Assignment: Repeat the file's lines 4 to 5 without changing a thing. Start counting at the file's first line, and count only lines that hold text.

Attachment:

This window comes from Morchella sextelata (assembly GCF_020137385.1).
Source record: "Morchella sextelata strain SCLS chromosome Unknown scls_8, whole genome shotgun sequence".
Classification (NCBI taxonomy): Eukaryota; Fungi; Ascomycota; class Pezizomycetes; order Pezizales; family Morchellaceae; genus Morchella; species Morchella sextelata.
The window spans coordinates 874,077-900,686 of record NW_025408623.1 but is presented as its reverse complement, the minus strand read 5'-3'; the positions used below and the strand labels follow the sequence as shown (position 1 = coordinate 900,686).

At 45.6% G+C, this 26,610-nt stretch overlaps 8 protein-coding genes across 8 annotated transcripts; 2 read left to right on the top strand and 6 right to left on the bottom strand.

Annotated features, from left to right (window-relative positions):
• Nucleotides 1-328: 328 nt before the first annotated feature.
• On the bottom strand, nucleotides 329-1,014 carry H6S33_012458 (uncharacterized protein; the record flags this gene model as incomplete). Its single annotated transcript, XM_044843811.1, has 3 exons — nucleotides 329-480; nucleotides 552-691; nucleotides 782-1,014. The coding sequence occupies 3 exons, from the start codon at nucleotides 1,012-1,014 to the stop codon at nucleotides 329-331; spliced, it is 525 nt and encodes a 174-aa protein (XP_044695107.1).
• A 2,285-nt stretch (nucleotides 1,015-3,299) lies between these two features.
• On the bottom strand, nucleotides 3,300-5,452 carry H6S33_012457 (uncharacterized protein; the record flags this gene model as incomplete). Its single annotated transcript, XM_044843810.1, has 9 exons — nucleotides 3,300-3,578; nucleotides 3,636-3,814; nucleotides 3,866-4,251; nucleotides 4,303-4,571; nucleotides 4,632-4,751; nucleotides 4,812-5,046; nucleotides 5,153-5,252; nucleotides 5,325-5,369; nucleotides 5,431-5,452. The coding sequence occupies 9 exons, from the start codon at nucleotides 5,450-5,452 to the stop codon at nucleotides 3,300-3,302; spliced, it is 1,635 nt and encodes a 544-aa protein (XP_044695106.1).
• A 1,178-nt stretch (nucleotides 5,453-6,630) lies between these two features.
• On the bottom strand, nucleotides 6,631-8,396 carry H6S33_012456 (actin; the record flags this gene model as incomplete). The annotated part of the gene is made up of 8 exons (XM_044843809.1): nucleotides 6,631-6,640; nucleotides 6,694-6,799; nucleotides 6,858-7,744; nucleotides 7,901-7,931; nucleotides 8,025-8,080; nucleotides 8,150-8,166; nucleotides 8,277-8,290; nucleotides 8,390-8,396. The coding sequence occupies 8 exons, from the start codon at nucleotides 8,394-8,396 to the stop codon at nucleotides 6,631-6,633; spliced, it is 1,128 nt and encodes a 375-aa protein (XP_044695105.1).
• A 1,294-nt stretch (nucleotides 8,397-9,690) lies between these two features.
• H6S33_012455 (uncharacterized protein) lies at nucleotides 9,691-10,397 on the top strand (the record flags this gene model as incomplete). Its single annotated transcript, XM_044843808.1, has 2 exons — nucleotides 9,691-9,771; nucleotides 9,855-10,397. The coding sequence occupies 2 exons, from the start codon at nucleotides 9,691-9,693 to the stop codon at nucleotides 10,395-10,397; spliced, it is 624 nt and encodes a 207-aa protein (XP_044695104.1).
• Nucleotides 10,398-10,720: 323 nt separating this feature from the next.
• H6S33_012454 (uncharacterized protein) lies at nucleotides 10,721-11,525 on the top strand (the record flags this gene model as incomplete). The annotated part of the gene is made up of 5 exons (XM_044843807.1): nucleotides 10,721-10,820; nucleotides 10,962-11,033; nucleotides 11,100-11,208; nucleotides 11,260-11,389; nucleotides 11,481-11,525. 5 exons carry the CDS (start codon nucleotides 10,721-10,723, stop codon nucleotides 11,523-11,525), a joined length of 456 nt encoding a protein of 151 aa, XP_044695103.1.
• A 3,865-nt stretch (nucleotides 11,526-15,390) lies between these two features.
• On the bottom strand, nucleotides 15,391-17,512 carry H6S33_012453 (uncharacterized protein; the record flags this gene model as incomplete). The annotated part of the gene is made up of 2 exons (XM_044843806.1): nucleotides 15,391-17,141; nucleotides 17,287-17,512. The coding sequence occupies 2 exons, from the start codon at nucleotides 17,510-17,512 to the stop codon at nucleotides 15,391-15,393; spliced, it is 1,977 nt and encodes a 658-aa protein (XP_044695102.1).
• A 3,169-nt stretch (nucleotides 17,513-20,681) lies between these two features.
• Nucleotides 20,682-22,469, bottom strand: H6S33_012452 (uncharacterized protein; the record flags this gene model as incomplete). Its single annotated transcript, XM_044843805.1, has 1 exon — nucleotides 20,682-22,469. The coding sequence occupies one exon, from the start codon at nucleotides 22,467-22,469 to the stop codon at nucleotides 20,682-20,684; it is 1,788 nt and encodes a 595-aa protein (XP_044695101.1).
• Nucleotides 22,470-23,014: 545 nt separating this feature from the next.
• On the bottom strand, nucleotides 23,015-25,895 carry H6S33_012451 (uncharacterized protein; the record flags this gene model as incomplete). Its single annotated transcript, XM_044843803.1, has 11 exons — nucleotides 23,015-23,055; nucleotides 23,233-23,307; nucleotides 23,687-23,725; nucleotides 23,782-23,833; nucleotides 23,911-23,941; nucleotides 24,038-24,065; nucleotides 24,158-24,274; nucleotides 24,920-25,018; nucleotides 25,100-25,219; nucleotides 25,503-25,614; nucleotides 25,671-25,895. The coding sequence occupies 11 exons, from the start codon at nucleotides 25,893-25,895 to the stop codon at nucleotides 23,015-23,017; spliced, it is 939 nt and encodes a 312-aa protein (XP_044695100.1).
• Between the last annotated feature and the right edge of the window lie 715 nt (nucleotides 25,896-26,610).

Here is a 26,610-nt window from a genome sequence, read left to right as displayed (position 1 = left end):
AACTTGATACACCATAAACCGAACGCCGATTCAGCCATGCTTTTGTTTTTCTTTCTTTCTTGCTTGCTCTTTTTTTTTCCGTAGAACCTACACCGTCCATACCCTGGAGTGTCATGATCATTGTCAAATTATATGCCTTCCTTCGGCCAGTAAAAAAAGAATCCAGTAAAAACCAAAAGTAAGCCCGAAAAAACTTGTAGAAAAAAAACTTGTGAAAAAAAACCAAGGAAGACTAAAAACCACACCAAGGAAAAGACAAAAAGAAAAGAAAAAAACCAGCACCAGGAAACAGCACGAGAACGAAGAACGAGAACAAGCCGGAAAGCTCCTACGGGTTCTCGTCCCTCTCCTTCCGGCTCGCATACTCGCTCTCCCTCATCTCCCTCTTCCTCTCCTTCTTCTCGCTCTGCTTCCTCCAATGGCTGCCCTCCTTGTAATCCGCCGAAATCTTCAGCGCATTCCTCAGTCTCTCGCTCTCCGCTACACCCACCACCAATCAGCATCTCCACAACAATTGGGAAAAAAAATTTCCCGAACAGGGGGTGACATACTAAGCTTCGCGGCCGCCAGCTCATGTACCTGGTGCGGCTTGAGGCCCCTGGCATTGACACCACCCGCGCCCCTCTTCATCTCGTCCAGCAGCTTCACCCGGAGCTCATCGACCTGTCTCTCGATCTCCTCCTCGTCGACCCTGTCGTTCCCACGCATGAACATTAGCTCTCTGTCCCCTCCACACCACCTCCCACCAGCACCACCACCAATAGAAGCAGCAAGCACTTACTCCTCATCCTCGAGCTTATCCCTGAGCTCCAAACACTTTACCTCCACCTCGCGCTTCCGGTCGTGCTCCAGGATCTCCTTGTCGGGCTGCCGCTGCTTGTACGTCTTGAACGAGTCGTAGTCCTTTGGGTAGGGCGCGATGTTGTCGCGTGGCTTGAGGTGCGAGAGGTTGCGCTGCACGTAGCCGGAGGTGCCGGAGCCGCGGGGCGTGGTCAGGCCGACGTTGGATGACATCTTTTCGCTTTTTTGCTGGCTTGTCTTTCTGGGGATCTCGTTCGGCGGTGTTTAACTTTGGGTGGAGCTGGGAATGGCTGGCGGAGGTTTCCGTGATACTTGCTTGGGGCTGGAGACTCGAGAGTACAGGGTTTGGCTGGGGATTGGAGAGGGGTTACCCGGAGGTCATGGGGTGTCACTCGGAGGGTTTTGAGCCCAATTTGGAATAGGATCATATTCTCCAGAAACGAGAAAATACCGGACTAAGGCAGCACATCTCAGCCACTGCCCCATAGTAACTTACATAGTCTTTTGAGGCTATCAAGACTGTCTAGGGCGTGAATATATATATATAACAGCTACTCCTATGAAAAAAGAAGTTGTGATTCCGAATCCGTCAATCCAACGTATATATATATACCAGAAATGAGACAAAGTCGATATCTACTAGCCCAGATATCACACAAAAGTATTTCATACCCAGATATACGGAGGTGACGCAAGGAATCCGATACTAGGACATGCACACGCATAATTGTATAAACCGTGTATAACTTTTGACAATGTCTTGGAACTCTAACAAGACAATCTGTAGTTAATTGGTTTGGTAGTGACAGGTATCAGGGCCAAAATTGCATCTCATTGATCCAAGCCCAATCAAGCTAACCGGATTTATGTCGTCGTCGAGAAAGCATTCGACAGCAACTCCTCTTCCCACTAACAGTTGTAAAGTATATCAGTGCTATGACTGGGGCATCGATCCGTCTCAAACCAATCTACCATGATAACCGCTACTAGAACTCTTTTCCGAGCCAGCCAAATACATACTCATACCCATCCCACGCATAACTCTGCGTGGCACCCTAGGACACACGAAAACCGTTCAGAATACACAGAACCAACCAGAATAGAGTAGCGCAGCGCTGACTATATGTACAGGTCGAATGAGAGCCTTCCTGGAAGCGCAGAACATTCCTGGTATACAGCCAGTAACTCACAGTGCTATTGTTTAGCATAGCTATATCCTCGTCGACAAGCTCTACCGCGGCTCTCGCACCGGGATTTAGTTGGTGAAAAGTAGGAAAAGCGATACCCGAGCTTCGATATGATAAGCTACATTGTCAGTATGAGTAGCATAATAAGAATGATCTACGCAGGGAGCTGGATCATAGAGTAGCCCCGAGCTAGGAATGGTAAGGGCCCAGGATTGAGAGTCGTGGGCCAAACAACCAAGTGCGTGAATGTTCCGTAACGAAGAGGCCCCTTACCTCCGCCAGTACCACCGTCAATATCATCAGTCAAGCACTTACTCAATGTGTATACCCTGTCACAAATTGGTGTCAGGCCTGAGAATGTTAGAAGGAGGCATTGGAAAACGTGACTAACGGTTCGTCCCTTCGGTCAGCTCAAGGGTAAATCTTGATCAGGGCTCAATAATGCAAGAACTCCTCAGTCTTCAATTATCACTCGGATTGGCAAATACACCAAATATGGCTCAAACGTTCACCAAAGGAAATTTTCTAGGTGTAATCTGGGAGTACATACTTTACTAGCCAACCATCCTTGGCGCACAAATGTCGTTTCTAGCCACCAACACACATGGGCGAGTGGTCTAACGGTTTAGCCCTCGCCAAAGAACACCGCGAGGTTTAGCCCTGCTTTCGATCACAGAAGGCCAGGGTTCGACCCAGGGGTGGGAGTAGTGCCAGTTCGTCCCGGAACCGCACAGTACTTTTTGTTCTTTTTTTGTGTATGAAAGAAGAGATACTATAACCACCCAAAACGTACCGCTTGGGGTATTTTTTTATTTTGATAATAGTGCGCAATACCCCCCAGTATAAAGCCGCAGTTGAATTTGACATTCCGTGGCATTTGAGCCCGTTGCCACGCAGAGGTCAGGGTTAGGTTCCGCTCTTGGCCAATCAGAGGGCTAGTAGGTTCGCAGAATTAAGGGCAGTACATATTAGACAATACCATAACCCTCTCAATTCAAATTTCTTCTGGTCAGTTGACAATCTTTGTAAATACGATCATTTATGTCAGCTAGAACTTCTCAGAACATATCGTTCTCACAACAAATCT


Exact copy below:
The window spans coordinates 874,077-900,686 of record NW_025408623.1 but is presented as its reverse complement, the minus strand read 5'-3'; the positions used below and the strand labels follow the sequence as shown (position 1 = coordinate 900,686).

At 45.6% G+C, this 26,610-nt stretch overlaps 8 protein-coding genes across 8 annotated transcripts; 2 read left to right on the top strand and 6 right to left on the bottom strand.